San Diego Suicide Prevention

It's not always obvious when someone is in pain. If you or someone you know may be thinking about suicide, it's time to talk. Call the San Diego Access and Crisis Line at (888) 724-7240. You are not alone.

If you have lost a friend or loved one to suicide, you may find yourself in need of support. Click here to learn more.

Know the warning signs. If you see any of these behaviors, especially if they are new, more frequent, or seem related to a painful life event, call the Access and Crisis Line at (888) 724-7240 immediately.

In distress or crisis? Call: Access and Crisis Line (888) 724-7240.

You are the
right person

People who are thinking about suicide often feel alone, but talking with them can help. Even if you only know them a little (like a coworker) or a lot (like a close family member), reaching out to support is still the right thing to do.

You can always help,
no matter your relationship.
See why you are the right person.

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How to Find Help

You are not alone. If you are thinking about suicide, reach out for help right away.

Call the Access and Crisis Line<br> at <a class='gtm-click-link' href='tel:8887247240' data-gtm='the access and crisis line'>(888) 724-7240</a>





Ways You Can Help Prevent Suicide

Know the Warning Signs

The first step in preventing suicide is recognizing the warning signs. Learn 10 common warning signs above. Or check out some of these resources for more information.

Call the Access and Crisis Line at
(888) 724-7240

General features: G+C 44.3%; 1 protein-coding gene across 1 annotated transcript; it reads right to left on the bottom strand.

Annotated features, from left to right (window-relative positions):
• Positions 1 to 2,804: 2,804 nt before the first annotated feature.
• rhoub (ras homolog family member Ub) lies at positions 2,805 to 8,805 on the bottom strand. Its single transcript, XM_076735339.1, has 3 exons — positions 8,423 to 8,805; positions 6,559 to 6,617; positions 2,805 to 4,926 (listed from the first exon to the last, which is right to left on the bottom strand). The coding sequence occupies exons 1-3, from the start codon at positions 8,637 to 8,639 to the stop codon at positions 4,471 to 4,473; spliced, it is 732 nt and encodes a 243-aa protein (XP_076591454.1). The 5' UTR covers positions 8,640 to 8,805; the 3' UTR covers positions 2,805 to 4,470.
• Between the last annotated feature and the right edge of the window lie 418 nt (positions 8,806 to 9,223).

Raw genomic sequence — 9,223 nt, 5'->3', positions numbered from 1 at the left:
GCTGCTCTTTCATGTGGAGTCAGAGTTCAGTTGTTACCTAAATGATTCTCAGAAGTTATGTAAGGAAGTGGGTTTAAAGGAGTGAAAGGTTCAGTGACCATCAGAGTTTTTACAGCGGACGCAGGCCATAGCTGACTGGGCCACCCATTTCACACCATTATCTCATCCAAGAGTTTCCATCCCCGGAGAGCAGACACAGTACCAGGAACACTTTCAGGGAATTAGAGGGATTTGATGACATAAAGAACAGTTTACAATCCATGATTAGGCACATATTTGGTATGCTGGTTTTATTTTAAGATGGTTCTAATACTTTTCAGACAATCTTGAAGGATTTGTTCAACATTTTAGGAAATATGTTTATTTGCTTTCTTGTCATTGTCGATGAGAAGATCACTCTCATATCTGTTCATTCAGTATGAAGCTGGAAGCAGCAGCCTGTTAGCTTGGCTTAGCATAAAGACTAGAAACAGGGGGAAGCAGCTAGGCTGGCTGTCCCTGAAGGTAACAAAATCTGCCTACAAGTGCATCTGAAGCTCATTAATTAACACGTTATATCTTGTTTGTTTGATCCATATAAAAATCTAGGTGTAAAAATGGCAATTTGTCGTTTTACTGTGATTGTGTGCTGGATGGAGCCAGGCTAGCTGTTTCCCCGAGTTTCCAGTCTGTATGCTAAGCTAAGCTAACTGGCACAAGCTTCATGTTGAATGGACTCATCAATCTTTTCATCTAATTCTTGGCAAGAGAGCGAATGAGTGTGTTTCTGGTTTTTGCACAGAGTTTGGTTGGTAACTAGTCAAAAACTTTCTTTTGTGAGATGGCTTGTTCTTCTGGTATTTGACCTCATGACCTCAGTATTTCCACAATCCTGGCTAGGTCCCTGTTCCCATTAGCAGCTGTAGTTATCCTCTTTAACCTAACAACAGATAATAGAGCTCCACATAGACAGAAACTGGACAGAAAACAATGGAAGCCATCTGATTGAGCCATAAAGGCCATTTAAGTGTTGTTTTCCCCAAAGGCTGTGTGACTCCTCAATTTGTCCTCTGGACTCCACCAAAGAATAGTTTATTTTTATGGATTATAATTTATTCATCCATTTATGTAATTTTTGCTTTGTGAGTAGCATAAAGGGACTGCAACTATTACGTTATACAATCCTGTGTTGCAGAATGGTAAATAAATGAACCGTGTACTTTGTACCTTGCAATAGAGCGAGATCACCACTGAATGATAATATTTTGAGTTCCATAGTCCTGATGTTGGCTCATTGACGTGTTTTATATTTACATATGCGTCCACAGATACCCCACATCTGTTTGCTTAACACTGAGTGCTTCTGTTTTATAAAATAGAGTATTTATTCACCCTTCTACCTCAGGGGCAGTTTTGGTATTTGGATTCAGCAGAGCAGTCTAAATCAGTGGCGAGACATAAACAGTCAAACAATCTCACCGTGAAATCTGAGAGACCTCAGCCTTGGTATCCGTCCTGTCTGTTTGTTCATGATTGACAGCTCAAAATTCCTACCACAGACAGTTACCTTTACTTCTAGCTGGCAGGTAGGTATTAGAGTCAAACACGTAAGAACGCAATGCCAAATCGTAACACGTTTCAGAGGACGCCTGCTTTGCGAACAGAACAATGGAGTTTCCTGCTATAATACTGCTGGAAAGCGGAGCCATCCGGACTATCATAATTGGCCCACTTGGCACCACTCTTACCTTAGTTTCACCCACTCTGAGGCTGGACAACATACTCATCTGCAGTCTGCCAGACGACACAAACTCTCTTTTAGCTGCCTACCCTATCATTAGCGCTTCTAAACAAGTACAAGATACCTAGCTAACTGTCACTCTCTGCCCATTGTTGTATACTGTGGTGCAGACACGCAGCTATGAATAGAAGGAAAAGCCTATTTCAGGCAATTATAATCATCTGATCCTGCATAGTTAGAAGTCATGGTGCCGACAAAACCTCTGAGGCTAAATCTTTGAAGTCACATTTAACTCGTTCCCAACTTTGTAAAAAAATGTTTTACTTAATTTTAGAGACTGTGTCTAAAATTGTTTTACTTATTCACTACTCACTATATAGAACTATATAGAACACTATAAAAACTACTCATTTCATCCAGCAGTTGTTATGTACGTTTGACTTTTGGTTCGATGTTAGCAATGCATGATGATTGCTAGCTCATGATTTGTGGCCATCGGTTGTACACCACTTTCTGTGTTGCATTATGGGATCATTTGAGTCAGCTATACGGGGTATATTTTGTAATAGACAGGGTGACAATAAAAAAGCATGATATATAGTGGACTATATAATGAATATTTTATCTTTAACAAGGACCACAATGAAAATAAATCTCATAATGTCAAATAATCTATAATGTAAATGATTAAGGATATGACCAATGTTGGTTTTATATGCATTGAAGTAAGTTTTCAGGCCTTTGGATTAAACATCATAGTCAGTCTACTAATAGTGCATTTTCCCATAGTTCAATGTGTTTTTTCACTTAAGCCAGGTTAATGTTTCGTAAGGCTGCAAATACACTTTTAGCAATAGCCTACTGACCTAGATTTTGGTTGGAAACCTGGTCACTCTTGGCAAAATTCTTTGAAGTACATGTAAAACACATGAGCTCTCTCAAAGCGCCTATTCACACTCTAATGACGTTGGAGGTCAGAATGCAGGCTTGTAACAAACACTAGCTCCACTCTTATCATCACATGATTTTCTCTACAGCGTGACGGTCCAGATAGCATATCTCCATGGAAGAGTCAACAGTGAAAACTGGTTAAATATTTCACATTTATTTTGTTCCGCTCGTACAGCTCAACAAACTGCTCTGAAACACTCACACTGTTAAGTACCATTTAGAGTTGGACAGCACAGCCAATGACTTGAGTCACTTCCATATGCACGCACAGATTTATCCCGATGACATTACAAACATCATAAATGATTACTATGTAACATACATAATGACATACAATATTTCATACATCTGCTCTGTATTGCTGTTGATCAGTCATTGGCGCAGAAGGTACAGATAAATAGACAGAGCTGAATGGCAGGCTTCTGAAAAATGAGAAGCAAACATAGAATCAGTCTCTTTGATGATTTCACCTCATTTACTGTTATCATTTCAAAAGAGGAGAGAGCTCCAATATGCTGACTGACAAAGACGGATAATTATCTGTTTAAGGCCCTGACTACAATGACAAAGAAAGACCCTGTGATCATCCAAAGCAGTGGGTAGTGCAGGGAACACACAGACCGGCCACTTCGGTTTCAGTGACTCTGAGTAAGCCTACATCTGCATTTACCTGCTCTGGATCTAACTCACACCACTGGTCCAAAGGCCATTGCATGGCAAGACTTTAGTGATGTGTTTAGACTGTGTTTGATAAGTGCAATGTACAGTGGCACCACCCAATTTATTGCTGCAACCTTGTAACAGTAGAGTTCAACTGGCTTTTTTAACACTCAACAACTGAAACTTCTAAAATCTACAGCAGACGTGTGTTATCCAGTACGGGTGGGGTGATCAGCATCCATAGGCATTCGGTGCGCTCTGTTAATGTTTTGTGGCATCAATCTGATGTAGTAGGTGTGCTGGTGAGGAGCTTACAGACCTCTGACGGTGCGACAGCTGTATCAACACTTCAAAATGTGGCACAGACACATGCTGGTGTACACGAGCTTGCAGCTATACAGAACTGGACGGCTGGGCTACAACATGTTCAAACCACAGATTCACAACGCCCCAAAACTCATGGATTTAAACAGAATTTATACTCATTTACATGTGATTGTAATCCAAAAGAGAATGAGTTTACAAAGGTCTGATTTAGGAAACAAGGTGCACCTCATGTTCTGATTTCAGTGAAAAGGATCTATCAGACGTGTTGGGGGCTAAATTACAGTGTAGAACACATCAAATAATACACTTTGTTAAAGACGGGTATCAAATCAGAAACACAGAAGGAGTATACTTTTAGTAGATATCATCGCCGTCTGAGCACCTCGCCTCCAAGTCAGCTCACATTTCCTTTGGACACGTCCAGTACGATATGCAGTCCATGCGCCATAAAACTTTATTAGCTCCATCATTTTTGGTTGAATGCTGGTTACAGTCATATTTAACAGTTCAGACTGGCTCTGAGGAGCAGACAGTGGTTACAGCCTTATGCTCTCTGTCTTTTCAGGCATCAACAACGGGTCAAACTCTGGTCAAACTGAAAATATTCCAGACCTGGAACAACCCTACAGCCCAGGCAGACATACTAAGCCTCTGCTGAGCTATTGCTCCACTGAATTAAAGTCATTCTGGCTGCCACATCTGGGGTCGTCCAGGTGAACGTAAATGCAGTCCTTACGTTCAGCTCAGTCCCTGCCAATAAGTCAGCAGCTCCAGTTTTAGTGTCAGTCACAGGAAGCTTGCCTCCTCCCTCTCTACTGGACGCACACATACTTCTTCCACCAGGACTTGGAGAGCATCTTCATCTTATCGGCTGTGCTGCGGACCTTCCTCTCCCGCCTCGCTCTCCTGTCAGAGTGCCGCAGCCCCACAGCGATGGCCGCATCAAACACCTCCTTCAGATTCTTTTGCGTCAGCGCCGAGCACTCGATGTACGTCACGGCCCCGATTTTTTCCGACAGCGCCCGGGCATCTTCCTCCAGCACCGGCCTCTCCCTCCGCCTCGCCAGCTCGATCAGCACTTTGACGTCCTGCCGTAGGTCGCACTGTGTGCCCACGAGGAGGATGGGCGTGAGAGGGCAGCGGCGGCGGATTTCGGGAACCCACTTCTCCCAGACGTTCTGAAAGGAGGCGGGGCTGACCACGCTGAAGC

If you or someone you know is experiencing a suicidal or mental health crisis, call the Access and Crisis Line (888) 724-7240. It is a free hotline staffed 24/7 by trained and experienced counselors who can provide support, referrals, and intervention. If it is a medical emergency call 911.

How You Can Offer Support

After a Suicide

If you have lost a friend or loved one to suicide, you may find yourself in need of support. The grief following such a death is complicated. You may experience anger, guilt, sorrow, regret, resentment, relief, and more. The impact of a suicide death can have a ripple effect, touching many individuals, known as loss survivors. Many loss survivors have found the following actions to be helpful:

Reading stories from other loss survivors

Talking to people who can help, such as clergy

Find Support

Speak Up

It can be hard to know what to say when you’re worried that someone may be considering suicide. The first step is to talk to them about your concerns and let them know that you care. The table below can help guide you through having a helpful discussion with your loved one.

What Helps What Hurts
I know you have a real illness and that’s what causes these thoughts and feelings. It’s all in your head.
I may not be able to understand exactly how you feel, but I care about you and want to help. We all go through times like this.
You are important to me. Your life is important to me. You have so much to live for– why do you want to die?
Tell me what I can do now to help you. What do you want me to do? I can’t do anything about your situation.
You might not believe it now, but the way you’re feeling will change. Just snap out of it. Look on the bright side.
You are not alone in this. I’m here for you. You’ll be fine. Stop worrying.
Talk to me. I’m listening. Here’s my advice…
I am here for you. We will get through this together. What’s wrong with you? Shouldn’t you be better by now?